The primary objective of the Precalculus curriculum is to prepare students for Calculus. Integral to the learning process is the systematic review of earlier concepts learned in Algebra 2 and/or Advanced Math and procedures in which students use previously learned skills to develop proficiency with more advanced concepts, especially Trigonometry. The Precalculus course includes exploration, communication, mathematical tools, manipulatives, calculators, hands on activities and group work.
Designed to prepare the more advanced student for Advanced Placement Calculus, this course provides students an honors level study of trigonometry, advanced functions, analytic geometry, and data analysis. A faster pace also allows for the introduction of topics from calculus earlier in the second semester. Limits, continuity, the definition of the derivative, techniques of differentiation, and applications of the derivative are all explored. Applications and modeling are included throughout the course. Appropriate technology is used regularly for instruction and assessment.
Probability and Statistics
The primary objective of Probability and Statistics is to offer students an opportunity to continue their mathematical studies in a new area. This course begins with an overview of statistics and includes an investigation of the fundamental laws of probability. It also includes such topics as distributions, sampling, regression, estimation, and hypothesis testing.
AP Statistics is the high school equivalent of a one semester, introductory college statistics course. In this rigorous course, students develop strategies for collecting, organizing, analyzing, and drawing conclusions from data. Students design, administer, and tabulate results from surveys and experiments. Probability and simulations aid students in constructing models for chance behavior. Sampling distributions provide the logical structure for confidence intervals and hypothesis tests. Students use a TI-84 graphing calculator, Fathom and Minitab statistical software, and Web-based java applets to investigate statistical concepts. To develop effective statistical communication skills, students are required to prepare frequent written and oral analyses of real data.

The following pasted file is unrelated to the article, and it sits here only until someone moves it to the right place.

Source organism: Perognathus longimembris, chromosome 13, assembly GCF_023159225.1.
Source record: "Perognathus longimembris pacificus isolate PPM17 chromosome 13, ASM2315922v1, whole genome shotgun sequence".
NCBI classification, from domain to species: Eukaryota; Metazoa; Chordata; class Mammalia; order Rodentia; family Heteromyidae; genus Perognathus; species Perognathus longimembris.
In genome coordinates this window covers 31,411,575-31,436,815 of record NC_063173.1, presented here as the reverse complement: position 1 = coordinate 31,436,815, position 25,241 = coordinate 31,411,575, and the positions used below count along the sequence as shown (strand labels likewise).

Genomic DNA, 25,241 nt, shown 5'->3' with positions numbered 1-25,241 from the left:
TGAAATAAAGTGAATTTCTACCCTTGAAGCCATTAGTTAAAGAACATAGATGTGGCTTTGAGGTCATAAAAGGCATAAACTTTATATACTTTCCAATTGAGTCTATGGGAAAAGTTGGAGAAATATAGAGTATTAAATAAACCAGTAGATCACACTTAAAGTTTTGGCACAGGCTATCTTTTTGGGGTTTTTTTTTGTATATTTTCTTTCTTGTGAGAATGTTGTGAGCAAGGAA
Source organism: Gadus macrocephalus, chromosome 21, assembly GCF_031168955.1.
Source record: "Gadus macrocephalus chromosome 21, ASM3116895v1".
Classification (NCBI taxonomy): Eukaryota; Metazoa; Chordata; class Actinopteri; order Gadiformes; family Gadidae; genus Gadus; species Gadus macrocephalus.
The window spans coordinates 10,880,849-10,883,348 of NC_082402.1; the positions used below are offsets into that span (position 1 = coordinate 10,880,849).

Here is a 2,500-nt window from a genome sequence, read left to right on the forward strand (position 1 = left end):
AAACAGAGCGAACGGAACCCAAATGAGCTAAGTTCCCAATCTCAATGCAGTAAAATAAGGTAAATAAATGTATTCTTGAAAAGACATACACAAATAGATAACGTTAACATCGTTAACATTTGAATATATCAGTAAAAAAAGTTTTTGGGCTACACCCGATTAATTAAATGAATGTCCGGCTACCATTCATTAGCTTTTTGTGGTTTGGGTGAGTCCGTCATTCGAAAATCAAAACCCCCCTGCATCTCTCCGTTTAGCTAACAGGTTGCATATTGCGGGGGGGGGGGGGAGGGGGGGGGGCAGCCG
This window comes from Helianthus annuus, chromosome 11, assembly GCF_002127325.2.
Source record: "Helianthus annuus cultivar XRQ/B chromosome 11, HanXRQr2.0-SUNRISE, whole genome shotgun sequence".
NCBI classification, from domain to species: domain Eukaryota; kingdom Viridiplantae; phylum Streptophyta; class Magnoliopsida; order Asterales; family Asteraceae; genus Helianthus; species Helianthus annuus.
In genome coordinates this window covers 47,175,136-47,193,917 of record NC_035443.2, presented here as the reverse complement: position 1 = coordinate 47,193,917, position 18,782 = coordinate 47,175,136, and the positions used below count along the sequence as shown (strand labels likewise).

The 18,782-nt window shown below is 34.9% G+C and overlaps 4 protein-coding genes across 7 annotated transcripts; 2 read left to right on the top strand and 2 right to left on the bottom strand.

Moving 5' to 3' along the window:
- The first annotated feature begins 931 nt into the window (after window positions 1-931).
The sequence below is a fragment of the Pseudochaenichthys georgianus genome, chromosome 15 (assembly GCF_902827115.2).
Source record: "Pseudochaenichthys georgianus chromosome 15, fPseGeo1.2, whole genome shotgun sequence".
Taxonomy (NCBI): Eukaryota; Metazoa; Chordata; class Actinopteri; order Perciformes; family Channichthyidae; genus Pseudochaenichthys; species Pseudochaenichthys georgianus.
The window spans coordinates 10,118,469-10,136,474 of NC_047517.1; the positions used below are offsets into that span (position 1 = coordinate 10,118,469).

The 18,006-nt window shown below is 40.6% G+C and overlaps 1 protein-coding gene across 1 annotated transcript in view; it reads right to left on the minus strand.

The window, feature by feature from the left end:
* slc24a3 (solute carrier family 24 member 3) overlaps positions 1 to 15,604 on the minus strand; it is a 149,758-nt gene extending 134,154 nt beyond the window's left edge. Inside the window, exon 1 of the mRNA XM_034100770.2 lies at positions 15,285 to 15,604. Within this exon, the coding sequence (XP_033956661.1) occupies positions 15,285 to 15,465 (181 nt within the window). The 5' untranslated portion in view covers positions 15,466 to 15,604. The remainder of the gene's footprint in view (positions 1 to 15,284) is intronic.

This advanced course is an introduction to the fundamental topics comprising calculus. Algebraic, trigonometric, and transcendental functions are studied in the context of differentiation and integration. The Calculus curriculum includes exploration, communication, mathematical tools, manipulatives, calculators, hands on activities and group work. At the conclusion of this course, students should be able to use calculus methods in a variety of applications and problem solving situations.
AP Calculus AB
This is a rigorous Advanced Placement course designed to prepare students for the AP Calculus AB exam in the spring. The course seeks to develop students’ understanding of the concepts of calculus, while providing experience with its methods and applications. A multi-representational approach to calculus is employed with concepts, results, and problems being expressed graphically, numerically, analytically, and verbally. The connections between these representations are also explored.
AP Calculus BC
This is a rigorous Advanced Placement course that prepares students to take the AP Calculus BC exam in the spring. The course seeks to develop advanced problem solving skills by stressing the application of the concepts covered in the problem solving process. The class requires some vacation assignments that are to reinforce the concepts that have been taught. The class moves quickly and covers all the material outlined by the College Board and is intended for students that have had success in Precalculus or lower levels of Calculus and want to challenge themselves at the highest level.